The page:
Bloomingdale Township highway commissioner under federal investigation

  • Robert Czernek

    Robert Czernek

 
Daily Herald report
Updated 1/21/2020 8:09 PM

Federal investigators are looking into the actions of Bloomingdale Township Highway Commissioner Robert Czernek, township officials confirmed Tuesday, but they remained mum about exactly what the probe entails.

Township Supervisor Michael Hovde issued a one-sentence statement saying, "The township supervisor's office is fully cooperating with the investigation into the road district commissioner and due to the nature and stage of the investigation, no further information can be released at this time."

                                                                                                                                                                                                                       
 

Hovde would not say if federal authorities were in any township offices on Tuesday. He said officials plan to say more Wednesday.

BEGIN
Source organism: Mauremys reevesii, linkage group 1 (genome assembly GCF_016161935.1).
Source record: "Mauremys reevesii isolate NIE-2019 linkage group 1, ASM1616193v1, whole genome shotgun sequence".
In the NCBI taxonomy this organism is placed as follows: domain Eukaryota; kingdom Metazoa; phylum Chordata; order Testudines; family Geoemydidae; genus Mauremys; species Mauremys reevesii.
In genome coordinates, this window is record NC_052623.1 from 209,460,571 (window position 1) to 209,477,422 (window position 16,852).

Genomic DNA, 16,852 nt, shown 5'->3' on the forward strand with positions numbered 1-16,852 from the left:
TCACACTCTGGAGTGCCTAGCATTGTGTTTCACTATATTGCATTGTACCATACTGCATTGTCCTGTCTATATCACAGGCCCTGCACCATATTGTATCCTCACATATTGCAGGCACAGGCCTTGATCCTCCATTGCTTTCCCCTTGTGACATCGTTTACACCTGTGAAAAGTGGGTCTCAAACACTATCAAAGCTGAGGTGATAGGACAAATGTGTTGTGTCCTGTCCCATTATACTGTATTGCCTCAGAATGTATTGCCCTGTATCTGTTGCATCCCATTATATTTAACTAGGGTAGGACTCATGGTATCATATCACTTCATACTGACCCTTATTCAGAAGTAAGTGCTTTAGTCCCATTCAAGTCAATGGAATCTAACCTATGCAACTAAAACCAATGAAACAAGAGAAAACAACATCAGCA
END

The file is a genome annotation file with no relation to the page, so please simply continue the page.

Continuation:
The FBI told ABC 7 it conducted court-authorized law enforcement activities in the Bloomingdale area, but was not specific.

Czernek, who is in his second term as highway commissioner, could not be reached for comment. A person was seen entering his Bloomingdale house early Tuesday evening, but nobody answered the door.

The probe comes amid a spiraling federal investigation unfolding in Chicago and the suburbs.

This fall, FBI agents raided former state Sen. Martin Sandoval's office in Springfield, along with the villages of Lyons, McCook and Summit. Sandoval, a Cicero Democrat who chaired the transportation committee, resigned from the Senate in November. He has not been charged with any wrongdoing.

An FBI search warrant indicates investigators were interested in items related to highway and construction companies, red-light cameras, lobbyists and communications with Illinois Department of Transportation officials.

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Oakbrook Terrace Mayor Tony Ragucci, meanwhile, resigned Friday, just weeks after news surfaced that federal agents had seized $60,000 in cash from his house last year. Ragucci has not been charged with any wrongdoing.

Ragucci drew scrutiny from federal agents because of his town's use of the company SafeSpeed to operate red-light cameras. SafeSpeed is a focus of the ongoing federal investigation, with agents looking into whether company representatives landed deals through payoffs.

Bloomingdale Township does not use red-light cameras.

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